Divorced Parents Syndrome

The divorced parents syndrome is as much a syndrome for the adult children of divorced parents as for the divorsed parents. The wedding of their children is a day that a divorced parent waits for with as much anticipation as the wedding couple. Hopefully the divorced parents will not put up a fuss for the adult chidlren of divorce. In this article about divorced parents syndrome, we will run a couple of scenarios and help you get through in the best possible way. As the topic is a wedding, mostly the divorced mothers are very passionate. The following situations may occur in a divorced parents syndrome:

1. He's not coming if she is, or vice versa

In the divorced parents syndrome, this is what we call a worst case scenario. You need to speak to both divored parents separately and then later together. Explain them how much you love them both and that your day will not be as happy if they're both not there to share it with you. Tell them that this is one day out of their lives, but the first day of the rest of your's. Whatever you do, keep calm, don't yell and let them know what's in your heart. If you cannot get through to them, you will have to choose which one you want at your wedding more. (and let's hope it doesn't come to this!).

2. I'm not going if he's bringing her!

Close to the worst case scenario for the divorced parents syndrome, you better use the same technique. It that fails you have every right not to invite the "new better half". This is a day for family and if you're not close to your parent's new spouse/friend and their invitation will cause extra problems, then it's not worth it.

3. No way in hell I'm sitting beside him!

In this case, that's fine. There are no rules about divorced parents to have to sit together. In that case, at the ceremony, the mother usually sits in the front row and the father in the row behind her. You could also see them both in the front row and separate them by seating other relatives them. At the reception they can be seated at different tables. Seat them with people they like, they won't even notice if they're enjoying the evening.

4. Divorced Payment Plan

Suppose you count on getting financial help from both your parents but they're arguing about paying for things that will be enjoyed by ex-inlaws the day of the wedding. To avoid a divorced parents syndrome, We suggest that you pay for services that everyone uses (venue, caterer, liquor, etc.) and your parents can pay for personal services (flowers, beauty, wedding gown, limo, etc.). Alternative would be that you pay for the wedding yourselves and have the parents pay a cash gift.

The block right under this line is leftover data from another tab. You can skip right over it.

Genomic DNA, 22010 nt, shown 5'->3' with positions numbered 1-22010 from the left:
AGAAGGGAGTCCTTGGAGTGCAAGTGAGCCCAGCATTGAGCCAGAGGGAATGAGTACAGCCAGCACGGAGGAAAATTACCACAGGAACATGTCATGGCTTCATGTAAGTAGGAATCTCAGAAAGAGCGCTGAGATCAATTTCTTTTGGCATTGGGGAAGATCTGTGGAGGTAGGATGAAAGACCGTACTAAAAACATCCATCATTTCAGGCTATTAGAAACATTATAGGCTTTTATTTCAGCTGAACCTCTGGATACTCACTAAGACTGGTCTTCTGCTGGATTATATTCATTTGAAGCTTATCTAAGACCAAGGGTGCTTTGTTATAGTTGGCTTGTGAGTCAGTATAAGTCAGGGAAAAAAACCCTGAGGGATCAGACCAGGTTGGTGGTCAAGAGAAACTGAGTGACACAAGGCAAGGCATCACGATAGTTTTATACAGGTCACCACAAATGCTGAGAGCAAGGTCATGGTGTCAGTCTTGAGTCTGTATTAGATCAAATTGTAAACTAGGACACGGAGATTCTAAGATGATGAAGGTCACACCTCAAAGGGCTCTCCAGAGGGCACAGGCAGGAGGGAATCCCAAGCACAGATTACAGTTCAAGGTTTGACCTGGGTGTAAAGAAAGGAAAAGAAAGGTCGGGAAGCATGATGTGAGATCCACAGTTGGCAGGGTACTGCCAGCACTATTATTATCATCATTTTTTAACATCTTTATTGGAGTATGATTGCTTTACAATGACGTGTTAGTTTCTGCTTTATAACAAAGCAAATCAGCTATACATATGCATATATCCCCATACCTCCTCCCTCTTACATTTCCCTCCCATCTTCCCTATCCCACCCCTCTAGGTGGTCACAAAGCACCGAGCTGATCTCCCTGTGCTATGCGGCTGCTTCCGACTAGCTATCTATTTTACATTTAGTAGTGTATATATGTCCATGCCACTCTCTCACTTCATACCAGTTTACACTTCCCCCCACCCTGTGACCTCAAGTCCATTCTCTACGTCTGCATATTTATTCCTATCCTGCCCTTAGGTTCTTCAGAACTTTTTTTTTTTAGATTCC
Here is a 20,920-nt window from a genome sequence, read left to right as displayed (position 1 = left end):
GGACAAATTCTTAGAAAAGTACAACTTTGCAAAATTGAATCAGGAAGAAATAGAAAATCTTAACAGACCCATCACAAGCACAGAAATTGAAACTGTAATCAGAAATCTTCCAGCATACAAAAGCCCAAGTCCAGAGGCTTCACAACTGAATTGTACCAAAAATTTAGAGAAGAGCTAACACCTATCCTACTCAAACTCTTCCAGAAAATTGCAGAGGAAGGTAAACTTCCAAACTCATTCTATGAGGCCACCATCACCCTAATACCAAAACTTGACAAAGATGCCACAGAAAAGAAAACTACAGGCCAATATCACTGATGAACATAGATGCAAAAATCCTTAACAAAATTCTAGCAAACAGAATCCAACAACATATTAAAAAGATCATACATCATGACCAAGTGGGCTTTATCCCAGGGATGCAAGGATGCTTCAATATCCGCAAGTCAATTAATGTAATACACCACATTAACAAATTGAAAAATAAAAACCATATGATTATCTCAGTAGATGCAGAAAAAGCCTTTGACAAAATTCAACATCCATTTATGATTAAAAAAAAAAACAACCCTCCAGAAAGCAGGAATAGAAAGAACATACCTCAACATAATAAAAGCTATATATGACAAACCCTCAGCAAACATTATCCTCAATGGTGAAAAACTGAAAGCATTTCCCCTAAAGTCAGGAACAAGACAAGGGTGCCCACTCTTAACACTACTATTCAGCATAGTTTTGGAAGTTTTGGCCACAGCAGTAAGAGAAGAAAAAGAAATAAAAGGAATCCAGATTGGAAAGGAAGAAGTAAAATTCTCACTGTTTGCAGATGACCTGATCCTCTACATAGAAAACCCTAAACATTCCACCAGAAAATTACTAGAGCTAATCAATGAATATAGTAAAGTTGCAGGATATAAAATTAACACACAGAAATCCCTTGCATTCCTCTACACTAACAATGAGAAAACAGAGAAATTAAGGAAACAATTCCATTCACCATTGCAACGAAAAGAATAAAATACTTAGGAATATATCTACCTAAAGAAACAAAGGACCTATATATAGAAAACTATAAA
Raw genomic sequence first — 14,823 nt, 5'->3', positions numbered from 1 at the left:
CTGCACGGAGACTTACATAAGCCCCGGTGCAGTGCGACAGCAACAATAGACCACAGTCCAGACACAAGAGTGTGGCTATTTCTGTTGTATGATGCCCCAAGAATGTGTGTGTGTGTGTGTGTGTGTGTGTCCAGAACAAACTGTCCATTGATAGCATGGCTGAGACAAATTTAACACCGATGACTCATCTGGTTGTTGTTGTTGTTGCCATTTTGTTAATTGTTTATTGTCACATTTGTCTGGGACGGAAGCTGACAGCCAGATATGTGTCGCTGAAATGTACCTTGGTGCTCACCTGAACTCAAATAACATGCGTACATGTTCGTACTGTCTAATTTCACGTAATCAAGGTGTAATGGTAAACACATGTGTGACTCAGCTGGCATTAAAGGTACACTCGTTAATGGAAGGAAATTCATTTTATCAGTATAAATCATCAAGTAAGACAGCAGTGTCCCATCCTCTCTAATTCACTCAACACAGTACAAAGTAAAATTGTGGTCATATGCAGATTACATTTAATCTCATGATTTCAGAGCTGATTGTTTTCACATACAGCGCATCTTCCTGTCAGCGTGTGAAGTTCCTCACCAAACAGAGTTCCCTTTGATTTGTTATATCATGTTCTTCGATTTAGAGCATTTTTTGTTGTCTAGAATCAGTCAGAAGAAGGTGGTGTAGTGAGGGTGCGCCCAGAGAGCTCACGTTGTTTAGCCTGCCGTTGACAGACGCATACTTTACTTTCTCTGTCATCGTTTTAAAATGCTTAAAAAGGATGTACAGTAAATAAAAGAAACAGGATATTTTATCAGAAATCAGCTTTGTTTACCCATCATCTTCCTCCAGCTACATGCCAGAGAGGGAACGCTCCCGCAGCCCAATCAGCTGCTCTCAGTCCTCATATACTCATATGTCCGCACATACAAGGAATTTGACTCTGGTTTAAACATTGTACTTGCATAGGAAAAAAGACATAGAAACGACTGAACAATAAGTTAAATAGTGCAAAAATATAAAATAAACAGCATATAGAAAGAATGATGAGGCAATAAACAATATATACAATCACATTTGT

5. You're Closer to Your Stepparent

When you have been raised by a stepparent and you you very close to this parent, they can take the natural parent's role in your wedding, i.e. planning it, walking you down the aisle, etc. If you are afraid of hurting anyone's feelings, and all agree, both fathers can walk you down the aisle.

6. Who do I call first after I get engaged?

The first relative to be informed on your engagement should be your mother. 7. How do I word my invitation? : When your parents are divorced, it'll all come down to "who's paying" for the wording and/or "who has raised you". If the mother has not remarried and is hosting the wedding use a combination of her maiden and married name. If the mother has remarried and is hosting the wedding put her remarried name on the invitation. If the mother and new partner are hosting the wedding put "Mr. and Mrs. (his first & last name) request the honour of your presence at the marriage of her daughter's wedding." If both parents will host the wedding together and the mother still uses her ex-partners's last name,"Mr. (dad's first & last) and Mrs. (mom's first and maiden)" or "Mr. and Ms. (dad's first and last name). If the situation is very complicated or arguments are started over wording, the couple's invitation could read as if they are hosting their own wedding.

8. Who walks me down the aisle, dad or step dad

Best is to choose the person who you feel closest to. Etiquette says the natural father should have the privilege. This is a personal call.

9. What is the ceremony seating arrangement for divorced parents

If your parents get along they can both sit in the first row. If the parents don't get along, the mother sits in the first row and the father sits in the row behind her each with their spouses/dates.

10. What happens in the receiving line?

It is traditional that the only man in the receiving line is the groom and this idea is your best bet for divorced parents.

11. Are the parents and their new spouses announced into the hall with the wedding party?

Have only the newlyweds and their wedding party be announced. There is no need to bring more attention to the fact that the parents are divorced.

12. Do my parents have to sit at the same table at the reception?

No, but the mother will sit at the parent's table and the father's table will be beside her's or behind her's.

13. What do I do about the first dance since I'm close to both my dad and step dad?

Don't have an announced "father / daughter" dance, but be sure to dance with both men sometime during the evening.

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